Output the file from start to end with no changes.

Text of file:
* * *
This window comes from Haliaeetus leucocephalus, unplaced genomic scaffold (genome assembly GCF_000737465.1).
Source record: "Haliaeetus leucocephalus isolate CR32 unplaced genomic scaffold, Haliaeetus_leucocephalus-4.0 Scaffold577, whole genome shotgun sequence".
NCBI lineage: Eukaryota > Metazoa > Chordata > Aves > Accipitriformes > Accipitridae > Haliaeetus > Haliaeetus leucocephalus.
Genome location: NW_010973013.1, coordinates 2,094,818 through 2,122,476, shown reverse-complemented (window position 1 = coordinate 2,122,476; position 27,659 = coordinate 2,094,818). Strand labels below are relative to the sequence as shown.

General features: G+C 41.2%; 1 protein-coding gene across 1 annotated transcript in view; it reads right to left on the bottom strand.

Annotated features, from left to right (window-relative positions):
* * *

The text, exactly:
This window comes from Haliaeetus leucocephalus, unplaced genomic scaffold (genome assembly GCF_000737465.1).
Source record: "Haliaeetus leucocephalus isolate CR32 unplaced genomic scaffold, Haliaeetus_leucocephalus-4.0 Scaffold577, whole genome shotgun sequence".
NCBI lineage: Eukaryota > Metazoa > Chordata > Aves > Accipitriformes > Accipitridae > Haliaeetus > Haliaeetus leucocephalus.
Genome location: NW_010973013.1, coordinates 2,094,818 through 2,122,476, shown reverse-complemented (window position 1 = coordinate 2,122,476; position 27,659 = coordinate 2,094,818). Strand labels below are relative to the sequence as shown.

General features: G+C 41.2%; 1 protein-coding gene across 1 annotated transcript in view; it reads right to left on the bottom strand.

Annotated features, from left to right (window-relative positions):